History of Sasau City
Originally, Sasau was a settlement on the left bank of the river, opposite the monastery. For over a hundred years the town was the property of the Benedictine monastery. Houses were centred around the Church of St. Martin and along the road to Prague and Kouřim.
During the Hussite Wars, the monastery and its surroundings fell into the hands of the Hussites and building work ceased until the mid-17th century, but the monastery survived. For more than 200 years, after the monks were expelled, the monastery lands belonged to the local aristocracy.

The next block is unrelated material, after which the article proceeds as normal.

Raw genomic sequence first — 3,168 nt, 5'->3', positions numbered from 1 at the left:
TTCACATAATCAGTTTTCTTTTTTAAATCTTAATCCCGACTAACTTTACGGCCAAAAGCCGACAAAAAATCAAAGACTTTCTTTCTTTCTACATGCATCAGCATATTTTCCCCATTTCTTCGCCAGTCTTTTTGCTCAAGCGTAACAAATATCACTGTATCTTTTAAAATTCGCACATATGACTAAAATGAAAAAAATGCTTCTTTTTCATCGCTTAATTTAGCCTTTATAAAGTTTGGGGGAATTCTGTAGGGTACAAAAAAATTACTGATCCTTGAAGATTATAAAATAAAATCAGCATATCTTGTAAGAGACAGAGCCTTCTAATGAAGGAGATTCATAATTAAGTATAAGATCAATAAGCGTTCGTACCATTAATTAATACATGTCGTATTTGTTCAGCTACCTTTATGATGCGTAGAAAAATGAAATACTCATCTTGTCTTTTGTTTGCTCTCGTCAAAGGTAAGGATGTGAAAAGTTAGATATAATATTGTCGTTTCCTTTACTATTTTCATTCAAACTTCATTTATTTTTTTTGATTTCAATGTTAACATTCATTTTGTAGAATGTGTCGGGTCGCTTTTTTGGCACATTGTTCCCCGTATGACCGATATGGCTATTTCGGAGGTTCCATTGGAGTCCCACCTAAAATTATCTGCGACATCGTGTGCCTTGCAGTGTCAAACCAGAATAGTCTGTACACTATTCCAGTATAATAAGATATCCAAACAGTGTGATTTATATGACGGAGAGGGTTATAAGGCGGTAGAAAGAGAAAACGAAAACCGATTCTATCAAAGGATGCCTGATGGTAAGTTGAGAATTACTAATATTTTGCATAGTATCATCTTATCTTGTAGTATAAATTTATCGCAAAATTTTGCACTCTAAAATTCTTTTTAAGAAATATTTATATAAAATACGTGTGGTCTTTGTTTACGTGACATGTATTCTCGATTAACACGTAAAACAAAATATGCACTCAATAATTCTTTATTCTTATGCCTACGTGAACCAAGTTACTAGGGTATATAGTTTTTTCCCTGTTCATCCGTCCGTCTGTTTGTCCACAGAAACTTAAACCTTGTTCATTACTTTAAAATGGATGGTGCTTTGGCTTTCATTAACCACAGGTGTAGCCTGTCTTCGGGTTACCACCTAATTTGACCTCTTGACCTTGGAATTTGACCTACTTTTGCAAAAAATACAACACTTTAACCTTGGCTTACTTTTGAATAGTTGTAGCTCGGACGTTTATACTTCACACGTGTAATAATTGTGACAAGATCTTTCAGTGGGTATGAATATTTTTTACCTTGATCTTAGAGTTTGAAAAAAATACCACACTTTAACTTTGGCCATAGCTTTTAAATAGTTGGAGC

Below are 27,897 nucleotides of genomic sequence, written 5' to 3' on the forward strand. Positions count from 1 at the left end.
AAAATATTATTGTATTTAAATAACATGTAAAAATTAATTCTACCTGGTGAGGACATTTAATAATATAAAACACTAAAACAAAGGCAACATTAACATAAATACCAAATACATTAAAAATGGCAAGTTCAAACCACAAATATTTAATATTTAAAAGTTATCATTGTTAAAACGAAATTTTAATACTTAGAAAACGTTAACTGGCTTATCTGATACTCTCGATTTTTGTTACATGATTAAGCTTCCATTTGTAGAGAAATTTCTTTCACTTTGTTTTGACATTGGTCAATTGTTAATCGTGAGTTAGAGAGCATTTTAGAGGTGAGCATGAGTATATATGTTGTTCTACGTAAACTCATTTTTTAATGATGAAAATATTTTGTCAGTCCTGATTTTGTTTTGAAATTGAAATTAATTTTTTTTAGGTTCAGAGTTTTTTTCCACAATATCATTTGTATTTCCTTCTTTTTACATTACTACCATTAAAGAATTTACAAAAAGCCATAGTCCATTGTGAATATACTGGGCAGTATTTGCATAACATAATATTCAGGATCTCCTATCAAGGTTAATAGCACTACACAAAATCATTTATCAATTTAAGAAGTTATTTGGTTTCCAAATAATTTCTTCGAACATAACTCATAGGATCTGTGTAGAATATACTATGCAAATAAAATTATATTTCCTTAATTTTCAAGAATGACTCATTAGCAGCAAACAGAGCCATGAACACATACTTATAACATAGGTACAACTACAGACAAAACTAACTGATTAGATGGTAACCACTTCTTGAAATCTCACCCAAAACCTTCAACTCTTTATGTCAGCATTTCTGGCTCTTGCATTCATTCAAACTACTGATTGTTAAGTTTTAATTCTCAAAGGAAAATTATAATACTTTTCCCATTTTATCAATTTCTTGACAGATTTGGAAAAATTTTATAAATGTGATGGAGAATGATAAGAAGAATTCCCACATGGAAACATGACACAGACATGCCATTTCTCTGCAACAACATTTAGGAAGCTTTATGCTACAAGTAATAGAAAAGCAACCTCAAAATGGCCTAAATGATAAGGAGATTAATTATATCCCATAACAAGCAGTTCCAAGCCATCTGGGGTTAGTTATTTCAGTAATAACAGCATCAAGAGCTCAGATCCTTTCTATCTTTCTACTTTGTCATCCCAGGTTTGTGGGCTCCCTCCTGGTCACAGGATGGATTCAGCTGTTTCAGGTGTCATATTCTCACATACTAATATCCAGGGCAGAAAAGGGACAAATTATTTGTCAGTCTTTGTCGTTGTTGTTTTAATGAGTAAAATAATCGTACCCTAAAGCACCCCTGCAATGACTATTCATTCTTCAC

The parish church of St. Martin was founded on the left bank of the Sázava River in the middle of a small town in the 14th century. It is a single-nave structure with a chancel, a tower on the north side and chapel on the south. The entire complex is enclosed by a high graveyard wall that has survived to this day. During the Hussite wars, the Hussite preacher gave sermons in Czech. Only the tower windows have been preserved from the original building.
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